When China and other countries recycle their dollar inflows by buying US Treasury bills to “invest” in the United States, this buildup is not really voluntary. It does not reflect faith in the U.S. economy enriching foreign central banks for their savings, or any calculated investment preference, but simply a lack of alternatives. “Free markets” US-style hook countries into a system that forces them to accept dollars without limit. Now they want out.
This means creating a new alternative. Rather than making merely “cosmetic changes as some countries and perhaps the international financial organisations themselves might want,” Mr. Medvedev ended his St. Petersburg speech, “what we need are financial institutions of a completely new type, where particular political issues and motives, and particular countries will not dominate.”
When foreign military spending forced the US balance of payments into deficit and drove the United States off gold in 1971, central banks were left without the traditional asset used to settle payments imbalances. The alternative by default was to invest their subsequent payments inflows in US Treasury bonds, as if these still were “as good as gold.” Central banks now hold $4 trillion of these bonds in their international reserves – land these loans have financed most of the US Government’s domestic budget deficits for over three decades now! Given the fact that about half of US Government discretionary spending is for military operations – including more than 750 foreign military bases and increasingly expensive operations in the oil-producing and transporting countries – the international financial system is organized in a way that finances the Pentagon, along with US buyouts of foreign assets expected to yield much more than the Treasury bonds that foreign central banks hold.
The main political issue confronting the world’s central banks is therefore how to avoid adding yet more dollars to their reserves and thereby financing yet further US deficit spending – including military spending on their borders?
For starters, the six SCO countries and BRIC countries intend to trade in their own currencies so as to get the benefit of mutual credit that the United States until now has monopolized for itself. Toward this end, China has struck bilateral deals with Argentina and Brazil to denominate their trade in renminbi rather than the dollar, sterling or euros,3 and two weeks ago China reached an agreement with Malaysia to denominate trade between the two countries in renminbi. Former Prime Minister Tun Dr. Mahathir Mohamad explained to me in January that as a Muslim country, Malaysia wants to avoid doing anything that would facilitate US military action against Islamic countries, including Palestine. The nation has too many dollar assets as it is, his colleagues explained. Central bank governor Zhou Xiaochuan of the People’s Bank of China wrote an official statement on its website that the goal is now to create a reserve currency “that is disconnected from individual nations.”5 This is the aim of the discussions in Yekaterinburg.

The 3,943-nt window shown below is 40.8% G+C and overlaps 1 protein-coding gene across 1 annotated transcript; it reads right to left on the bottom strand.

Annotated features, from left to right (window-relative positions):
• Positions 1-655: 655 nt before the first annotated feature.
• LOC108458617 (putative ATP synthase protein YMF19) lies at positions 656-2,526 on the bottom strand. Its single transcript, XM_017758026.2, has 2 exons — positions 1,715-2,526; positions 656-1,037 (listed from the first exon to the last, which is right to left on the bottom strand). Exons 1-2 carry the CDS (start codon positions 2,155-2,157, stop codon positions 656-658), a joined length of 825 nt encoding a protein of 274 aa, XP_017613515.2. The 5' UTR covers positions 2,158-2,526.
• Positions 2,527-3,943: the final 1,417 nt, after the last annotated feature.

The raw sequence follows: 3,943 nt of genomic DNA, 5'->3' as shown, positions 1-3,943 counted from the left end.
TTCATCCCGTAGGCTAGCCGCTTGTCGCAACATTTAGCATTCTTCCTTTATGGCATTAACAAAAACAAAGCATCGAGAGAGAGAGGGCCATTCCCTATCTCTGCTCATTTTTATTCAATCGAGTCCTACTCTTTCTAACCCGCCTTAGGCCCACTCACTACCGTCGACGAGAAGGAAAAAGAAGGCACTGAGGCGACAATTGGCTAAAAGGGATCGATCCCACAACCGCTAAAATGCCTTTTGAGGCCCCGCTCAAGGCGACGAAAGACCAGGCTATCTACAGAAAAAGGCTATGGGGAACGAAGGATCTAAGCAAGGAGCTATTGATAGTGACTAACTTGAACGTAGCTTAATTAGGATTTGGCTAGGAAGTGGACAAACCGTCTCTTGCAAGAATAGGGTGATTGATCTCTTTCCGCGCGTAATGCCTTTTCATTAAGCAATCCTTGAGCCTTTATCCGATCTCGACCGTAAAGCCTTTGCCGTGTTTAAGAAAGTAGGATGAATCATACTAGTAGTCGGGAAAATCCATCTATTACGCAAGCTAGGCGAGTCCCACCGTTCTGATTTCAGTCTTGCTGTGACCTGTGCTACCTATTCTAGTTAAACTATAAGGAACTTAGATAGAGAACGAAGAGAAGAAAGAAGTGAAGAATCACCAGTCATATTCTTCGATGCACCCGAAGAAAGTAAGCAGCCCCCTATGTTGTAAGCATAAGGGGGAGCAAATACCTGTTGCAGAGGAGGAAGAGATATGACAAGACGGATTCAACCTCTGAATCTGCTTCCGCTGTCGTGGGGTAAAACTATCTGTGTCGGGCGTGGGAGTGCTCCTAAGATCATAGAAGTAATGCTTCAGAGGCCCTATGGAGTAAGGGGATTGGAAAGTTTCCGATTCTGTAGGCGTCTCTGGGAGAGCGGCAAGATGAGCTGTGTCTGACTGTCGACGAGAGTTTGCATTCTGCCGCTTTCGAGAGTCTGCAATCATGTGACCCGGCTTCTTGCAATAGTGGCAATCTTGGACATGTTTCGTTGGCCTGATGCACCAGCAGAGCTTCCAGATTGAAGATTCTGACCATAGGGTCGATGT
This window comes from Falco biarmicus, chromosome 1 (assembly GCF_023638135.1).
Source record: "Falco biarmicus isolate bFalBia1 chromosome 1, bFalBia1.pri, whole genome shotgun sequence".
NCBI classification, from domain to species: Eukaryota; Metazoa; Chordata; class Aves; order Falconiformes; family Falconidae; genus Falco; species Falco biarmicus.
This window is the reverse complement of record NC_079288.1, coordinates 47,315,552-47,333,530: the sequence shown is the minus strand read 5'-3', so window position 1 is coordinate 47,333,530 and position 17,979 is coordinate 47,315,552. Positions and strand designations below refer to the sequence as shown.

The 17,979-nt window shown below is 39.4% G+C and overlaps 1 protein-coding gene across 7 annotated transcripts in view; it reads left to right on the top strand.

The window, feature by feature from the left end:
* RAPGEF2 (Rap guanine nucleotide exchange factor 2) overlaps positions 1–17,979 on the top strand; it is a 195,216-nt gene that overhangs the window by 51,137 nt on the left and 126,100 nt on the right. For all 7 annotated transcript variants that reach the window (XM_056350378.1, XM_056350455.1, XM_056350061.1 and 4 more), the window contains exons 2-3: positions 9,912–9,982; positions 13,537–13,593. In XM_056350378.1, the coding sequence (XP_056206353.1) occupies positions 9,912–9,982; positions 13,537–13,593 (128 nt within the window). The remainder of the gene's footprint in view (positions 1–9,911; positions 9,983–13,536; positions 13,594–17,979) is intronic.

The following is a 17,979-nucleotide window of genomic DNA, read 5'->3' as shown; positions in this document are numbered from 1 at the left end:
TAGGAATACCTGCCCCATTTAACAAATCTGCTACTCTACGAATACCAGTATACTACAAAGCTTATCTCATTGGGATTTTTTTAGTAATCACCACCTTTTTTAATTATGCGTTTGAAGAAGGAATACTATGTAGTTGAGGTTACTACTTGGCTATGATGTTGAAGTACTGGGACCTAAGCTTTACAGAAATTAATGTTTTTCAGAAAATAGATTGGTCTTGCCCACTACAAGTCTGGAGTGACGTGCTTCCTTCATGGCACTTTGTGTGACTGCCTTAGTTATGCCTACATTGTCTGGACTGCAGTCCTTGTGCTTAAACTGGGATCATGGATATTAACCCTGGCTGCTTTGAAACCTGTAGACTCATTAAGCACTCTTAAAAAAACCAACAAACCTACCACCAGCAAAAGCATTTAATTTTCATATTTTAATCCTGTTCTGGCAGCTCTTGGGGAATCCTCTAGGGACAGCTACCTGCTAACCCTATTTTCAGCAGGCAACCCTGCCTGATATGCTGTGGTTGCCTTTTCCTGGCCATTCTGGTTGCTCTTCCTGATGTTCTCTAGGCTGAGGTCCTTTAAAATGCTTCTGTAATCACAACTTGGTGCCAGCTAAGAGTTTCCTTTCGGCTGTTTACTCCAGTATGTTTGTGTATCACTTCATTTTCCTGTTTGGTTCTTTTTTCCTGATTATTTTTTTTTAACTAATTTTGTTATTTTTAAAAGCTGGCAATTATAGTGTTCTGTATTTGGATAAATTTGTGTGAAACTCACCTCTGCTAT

In addition to avoiding financing the US buyout of their own industry and the US military encirclement of the globe, China, Russia and other countries no doubt would like to get the same kind of free ride that America has been getting. As matters stand, they see the United States as a lawless nation, financially as well as militarily. How else to characterize a nation that holds out a set of laws for others – on war, debt repayment and treatment of prisoners – but ignores them itself? The United States is now the world’s largest debtor yet has avoided the pain of “structural adjustments” imposed on other debtor economies. US interest-rate and tax reductions in the face of exploding trade and budget deficits are seen as the height of hypocrisy in view of the austerity programs that Washington forces on other countries via the IMF and other Washington vehicles.
The United States tells debtor economies to sell off their public utilities and natural resources, raise their interest rates and increase taxes while gutting their social safety nets to squeeze out money to pay creditors. And at home, Congress blocked China’s CNOOK from buying Unocal on grounds of national security, much as it blocked Dubai from buying US ports and other sovereign wealth funds from buying into key infrastructure. Foreigners are invited to emulate the Japanese purchase of white elephant trophies such as Rockefeller Center, on which investors quickly lost a billion dollars and ended up walking away.